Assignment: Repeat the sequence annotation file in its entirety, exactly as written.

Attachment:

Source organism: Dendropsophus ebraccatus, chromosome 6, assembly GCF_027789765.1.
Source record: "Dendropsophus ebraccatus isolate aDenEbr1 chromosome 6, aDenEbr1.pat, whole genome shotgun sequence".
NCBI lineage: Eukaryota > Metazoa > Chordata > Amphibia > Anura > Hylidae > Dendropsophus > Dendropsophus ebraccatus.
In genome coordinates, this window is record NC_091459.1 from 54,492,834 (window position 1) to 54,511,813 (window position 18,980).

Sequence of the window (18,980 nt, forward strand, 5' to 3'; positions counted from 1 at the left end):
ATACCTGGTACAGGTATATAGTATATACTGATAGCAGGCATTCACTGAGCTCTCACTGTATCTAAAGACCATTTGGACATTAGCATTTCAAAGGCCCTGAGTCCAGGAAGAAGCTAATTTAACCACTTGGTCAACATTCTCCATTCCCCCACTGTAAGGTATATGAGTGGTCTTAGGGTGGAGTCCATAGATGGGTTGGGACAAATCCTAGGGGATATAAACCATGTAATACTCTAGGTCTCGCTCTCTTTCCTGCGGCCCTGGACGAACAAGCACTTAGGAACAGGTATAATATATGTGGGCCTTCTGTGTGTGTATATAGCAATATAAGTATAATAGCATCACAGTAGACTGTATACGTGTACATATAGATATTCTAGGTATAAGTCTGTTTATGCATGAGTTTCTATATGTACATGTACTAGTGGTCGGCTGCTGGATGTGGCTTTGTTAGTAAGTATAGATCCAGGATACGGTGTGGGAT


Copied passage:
Source organism: Dendropsophus ebraccatus, chromosome 6, assembly GCF_027789765.1.
Source record: "Dendropsophus ebraccatus isolate aDenEbr1 chromosome 6, aDenEbr1.pat, whole genome shotgun sequence".
NCBI lineage: Eukaryota > Metazoa > Chordata > Amphibia > Anura > Hylidae > Dendropsophus > Dendropsophus ebraccatus.
In genome coordinates, this window is record NC_091459.1 from 54,492,834 (window position 1) to 54,511,813 (window position 18,980).

Sequence of the window (18,980 nt, forward strand, 5' to 3'; positions counted from 1 at the left end):
ATACCTGGTACAGGTATATAGTATATACTGATAGCAGGCATTCACTGAGCTCTCACTGTATCTAAAGACCATTTGGACATTAGCATTTCAAAGGCCCTGAGTCCAGGAAGAAGCTAATTTAACCACTTGGTCAACATTCTCCATTCCCCCACTGTAAGGTATATGAGTGGTCTTAGGGTGGAGTCCATAGATGGGTTGGGACAAATCCTAGGGGATATAAACCATGTAATACTCTAGGTCTCGCTCTCTTTCCTGCGGCCCTGGACGAACAAGCACTTAGGAACAGGTATAATATATGTGGGCCTTCTGTGTGTGTATATAGCAATATAAGTATAATAGCATCACAGTAGACTGTATACGTGTACATATAGATATTCTAGGTATAAGTCTGTTTATGCATGAGTTTCTATATGTACATGTACTAGTGGTCGGCTGCTGGATGTGGCTTTGTTAGTAAGTATAGATCCAGGATACGGTGTGGGAT